TV Editor

TV Editor


Los Angeles, CA

Male, 38

I edit day-of-air video segments for a national television entertainment news show. I piece together 1-3 minute segments by laying down the audio of the script (the narrative voice-over), including any “sound bites.” I then take previously-shot footage, including, but not limited too, interviews, still photographs, and graphics. I also add music and a variety of effects to these pieces.

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22 Questions


Last Answer on October 03, 2017

Best Rated

Do editors usually work solo, or do you have a team around you while you're in the editing bay?

Asked by big ben almost 6 years ago

It varies from project to project. Sometimes I work solo, other times I have 5 different people in the bay telling me what to do (which sucks).

Any advice on how to break into the field of TV editing? Considering it myself.

Asked by mork almost 6 years ago

In college, I majored in broadcast industry communications knowing that one day I wanted to work in television. After moving to Los Angeles in the mid-90s, I found work at a small production company answering phones and running errands. At this point I had little to no editing experience. However, I was given the opportunity at this company to become an Avid editor. I started out as an assistant editor, gaining hands-on experience and knowledge of editing. After assisting for a year, I was promoted to a staff editor position.

I once heard that in most TV commercials, they cast the actor and "voice" parts other words, they choose an actor based on the "look" they want, but then they'll get a trained voice-over specialist to do the speaking, and then just dub it in as though it were the actor's voice. Any truth to this?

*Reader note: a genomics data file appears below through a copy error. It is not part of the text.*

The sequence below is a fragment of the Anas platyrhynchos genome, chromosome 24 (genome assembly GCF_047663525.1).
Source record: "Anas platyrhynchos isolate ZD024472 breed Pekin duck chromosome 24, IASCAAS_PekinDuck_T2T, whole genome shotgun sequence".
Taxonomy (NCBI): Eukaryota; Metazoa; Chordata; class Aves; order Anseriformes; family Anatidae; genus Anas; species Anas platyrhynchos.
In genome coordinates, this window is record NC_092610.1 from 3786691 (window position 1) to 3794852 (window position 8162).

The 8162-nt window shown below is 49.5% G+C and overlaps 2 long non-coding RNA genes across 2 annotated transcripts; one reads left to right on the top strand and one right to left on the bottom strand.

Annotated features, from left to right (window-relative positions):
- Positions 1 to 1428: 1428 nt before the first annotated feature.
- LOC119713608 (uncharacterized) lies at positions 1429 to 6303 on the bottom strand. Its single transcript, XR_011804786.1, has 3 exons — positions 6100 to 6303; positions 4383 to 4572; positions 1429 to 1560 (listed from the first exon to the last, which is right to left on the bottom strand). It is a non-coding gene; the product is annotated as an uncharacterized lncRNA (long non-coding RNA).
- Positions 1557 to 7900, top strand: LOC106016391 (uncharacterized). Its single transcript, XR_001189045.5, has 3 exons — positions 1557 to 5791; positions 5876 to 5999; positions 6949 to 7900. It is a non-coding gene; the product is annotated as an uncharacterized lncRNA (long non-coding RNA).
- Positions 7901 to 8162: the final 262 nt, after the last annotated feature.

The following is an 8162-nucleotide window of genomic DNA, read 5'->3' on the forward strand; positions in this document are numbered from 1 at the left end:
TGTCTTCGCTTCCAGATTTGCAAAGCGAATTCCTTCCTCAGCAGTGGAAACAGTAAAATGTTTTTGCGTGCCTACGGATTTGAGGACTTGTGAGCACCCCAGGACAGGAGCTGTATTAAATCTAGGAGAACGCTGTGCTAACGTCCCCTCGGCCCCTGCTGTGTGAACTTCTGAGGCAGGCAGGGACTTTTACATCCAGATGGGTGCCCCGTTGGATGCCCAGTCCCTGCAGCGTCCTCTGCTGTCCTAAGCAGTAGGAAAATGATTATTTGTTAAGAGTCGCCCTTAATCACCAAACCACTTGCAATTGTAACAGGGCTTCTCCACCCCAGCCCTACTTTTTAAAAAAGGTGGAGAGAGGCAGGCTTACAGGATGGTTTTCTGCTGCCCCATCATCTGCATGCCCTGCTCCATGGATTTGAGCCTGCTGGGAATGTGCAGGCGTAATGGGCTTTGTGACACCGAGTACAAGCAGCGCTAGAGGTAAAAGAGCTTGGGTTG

Asked by Kyle almost 6 years ago

Short answer, yes and no. Most "good" actors have the voice training to pull it off. That does happen when there is a problem with the audio recording and the need to re-record. Usually if it's an off camera voice over read, they'll hire different voice talent.

Do you have crazy hours, or is it manageable?

Asked by babycO almost 6 years ago

Different projects demand different hours. As a staff employee, my current hours are roughly 9 am to 6 pm. However, I sometimes work nights and weekends.

Are there any recent technology innovations that have made TV editing easier? Or are there any that you wish would go away?

Asked by Jason-k-c almost 6 years ago

The biggest thing for me where I work is that fact that we are a "tapeless" company. I no longer have to physically load tape and digitize it in my edit bay. Cameramen bring back the footage on disk and it is "ingested" into our system faster than real time.

If being on TV "adds 10 lbs", can you as an editor correct for that? And does the problem disappear when shooting in HD?

Asked by FatzDomino almost 6 years ago

Sort of. We can stretch the video to make a person look a little thinner. Doesn't really disappear in Hd.

Now that HD makes skim blemishes of on-air talent way more visible, does the onus fall on you to help correct for that?

Asked by GaryO64 almost 6 years ago

Actually that's up to the make-up artist. However, I've put on a "soft filter" effect to help. Some older celebs have this done religiously!